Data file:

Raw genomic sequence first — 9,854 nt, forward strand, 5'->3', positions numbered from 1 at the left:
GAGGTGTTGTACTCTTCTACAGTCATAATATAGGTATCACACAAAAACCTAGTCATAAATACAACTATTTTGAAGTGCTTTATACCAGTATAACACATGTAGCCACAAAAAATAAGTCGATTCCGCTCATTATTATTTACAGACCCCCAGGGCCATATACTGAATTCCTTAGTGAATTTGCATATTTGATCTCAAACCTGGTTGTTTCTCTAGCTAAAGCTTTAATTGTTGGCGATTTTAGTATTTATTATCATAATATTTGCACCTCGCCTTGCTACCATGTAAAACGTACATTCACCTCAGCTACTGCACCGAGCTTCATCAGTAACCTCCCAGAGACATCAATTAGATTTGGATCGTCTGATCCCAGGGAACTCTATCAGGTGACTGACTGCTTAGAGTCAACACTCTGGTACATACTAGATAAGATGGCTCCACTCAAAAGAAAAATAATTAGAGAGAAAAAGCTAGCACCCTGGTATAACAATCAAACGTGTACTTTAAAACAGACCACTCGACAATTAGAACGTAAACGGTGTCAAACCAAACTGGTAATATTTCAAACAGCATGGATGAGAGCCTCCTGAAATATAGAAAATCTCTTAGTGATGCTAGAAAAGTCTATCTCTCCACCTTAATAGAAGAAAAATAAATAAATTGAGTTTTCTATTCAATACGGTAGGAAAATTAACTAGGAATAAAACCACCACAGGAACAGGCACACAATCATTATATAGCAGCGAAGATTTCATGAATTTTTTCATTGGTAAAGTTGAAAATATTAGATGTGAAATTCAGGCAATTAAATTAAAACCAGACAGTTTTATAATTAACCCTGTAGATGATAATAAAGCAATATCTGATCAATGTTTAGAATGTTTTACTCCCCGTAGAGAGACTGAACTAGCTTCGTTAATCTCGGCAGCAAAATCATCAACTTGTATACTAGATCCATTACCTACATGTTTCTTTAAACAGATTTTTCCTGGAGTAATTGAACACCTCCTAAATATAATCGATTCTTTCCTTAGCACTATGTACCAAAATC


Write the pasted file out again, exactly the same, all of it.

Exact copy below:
Raw genomic sequence first — 9,854 nt, forward strand, 5'->3', positions numbered from 1 at the left:
GAGGTGTTGTACTCTTCTACAGTCATAATATAGGTATCACACAAAAACCTAGTCATAAATACAACTATTTTGAAGTGCTTTATACCAGTATAACACATGTAGCCACAAAAAATAAGTCGATTCCGCTCATTATTATTTACAGACCCCCAGGGCCATATACTGAATTCCTTAGTGAATTTGCATATTTGATCTCAAACCTGGTTGTTTCTCTAGCTAAAGCTTTAATTGTTGGCGATTTTAGTATTTATTATCATAATATTTGCACCTCGCCTTGCTACCATGTAAAACGTACATTCACCTCAGCTACTGCACCGAGCTTCATCAGTAACCTCCCAGAGACATCAATTAGATTTGGATCGTCTGATCCCAGGGAACTCTATCAGGTGACTGACTGCTTAGAGTCAACACTCTGGTACATACTAGATAAGATGGCTCCACTCAAAAGAAAAATAATTAGAGAGAAAAAGCTAGCACCCTGGTATAACAATCAAACGTGTACTTTAAAACAGACCACTCGACAATTAGAACGTAAACGGTGTCAAACCAAACTGGTAATATTTCAAACAGCATGGATGAGAGCCTCCTGAAATATAGAAAATCTCTTAGTGATGCTAGAAAAGTCTATCTCTCCACCTTAATAGAAGAAAAATAAATAAATTGAGTTTTCTATTCAATACGGTAGGAAAATTAACTAGGAATAAAACCACCACAGGAACAGGCACACAATCATTATATAGCAGCGAAGATTTCATGAATTTTTTCATTGGTAAAGTTGAAAATATTAGATGTGAAATTCAGGCAATTAAATTAAAACCAGACAGTTTTATAATTAACCCTGTAGATGATAATAAAGCAATATCTGATCAATGTTTAGAATGTTTTACTCCCCGTAGAGAGACTGAACTAGCTTCGTTAATCTCGGCAGCAAAATCATCAACTTGTATACTAGATCCATTACCTACATGTTTCTTTAAACAGATTTTTCCTGGAGTAATTGAACACCTCCTAAATATAATCGATTCTTTCCTTAGCACTATGTACCAAAATC